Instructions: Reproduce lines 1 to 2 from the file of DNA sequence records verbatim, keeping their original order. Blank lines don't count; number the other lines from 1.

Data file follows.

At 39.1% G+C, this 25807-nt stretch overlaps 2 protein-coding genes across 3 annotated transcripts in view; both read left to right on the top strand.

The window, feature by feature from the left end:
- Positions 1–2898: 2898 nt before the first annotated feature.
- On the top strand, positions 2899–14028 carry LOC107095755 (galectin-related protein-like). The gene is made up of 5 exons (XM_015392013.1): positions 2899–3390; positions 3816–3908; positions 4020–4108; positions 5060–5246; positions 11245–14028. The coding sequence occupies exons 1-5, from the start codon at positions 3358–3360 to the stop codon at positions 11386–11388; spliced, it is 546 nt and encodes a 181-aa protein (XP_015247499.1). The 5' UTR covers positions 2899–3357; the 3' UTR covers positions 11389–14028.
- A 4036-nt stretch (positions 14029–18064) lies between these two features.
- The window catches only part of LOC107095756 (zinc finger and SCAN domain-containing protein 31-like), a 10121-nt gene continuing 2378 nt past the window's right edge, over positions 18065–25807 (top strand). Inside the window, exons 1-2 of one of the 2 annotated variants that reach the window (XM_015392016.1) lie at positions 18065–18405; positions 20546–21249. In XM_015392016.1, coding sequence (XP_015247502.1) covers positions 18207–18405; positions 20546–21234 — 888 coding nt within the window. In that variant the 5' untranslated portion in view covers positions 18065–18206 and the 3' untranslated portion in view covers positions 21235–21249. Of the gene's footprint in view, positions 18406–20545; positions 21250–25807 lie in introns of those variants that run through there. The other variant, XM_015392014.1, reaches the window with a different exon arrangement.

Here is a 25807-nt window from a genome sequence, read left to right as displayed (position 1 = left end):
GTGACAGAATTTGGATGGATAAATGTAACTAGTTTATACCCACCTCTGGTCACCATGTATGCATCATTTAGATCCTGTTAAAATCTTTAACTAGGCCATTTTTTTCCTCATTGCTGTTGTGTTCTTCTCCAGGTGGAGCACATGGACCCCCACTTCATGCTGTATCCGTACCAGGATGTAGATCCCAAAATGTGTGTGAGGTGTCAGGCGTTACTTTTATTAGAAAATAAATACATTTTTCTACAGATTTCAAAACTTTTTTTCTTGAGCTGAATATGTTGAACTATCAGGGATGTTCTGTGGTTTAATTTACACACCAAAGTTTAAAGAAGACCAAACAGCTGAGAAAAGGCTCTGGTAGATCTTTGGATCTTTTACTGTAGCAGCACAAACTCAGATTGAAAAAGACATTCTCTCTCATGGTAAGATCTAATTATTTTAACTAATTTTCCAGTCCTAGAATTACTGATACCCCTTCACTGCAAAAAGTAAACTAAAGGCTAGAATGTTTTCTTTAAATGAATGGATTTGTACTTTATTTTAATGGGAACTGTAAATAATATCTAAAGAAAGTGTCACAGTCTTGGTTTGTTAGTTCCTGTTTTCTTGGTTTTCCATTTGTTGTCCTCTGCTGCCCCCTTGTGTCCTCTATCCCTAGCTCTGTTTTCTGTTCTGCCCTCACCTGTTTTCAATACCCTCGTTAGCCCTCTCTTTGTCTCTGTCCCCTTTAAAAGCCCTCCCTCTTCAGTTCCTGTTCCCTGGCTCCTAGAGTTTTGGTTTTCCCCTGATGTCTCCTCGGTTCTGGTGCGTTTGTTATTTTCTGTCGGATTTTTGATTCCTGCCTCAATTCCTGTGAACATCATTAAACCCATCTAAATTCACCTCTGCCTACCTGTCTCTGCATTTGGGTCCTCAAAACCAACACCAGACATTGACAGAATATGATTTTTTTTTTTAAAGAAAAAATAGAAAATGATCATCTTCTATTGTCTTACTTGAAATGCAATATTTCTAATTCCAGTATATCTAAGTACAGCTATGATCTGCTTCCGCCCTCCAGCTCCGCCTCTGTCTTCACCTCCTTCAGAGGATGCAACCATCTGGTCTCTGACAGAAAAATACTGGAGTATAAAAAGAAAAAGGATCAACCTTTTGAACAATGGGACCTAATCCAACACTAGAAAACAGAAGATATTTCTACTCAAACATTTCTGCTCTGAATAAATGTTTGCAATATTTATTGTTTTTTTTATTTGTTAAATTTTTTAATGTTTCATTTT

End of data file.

At 39.1% G+C, this 25807-nt stretch overlaps 2 protein-coding genes across 3 annotated transcripts in view; both read left to right on the top strand.

The window, feature by feature from the left end: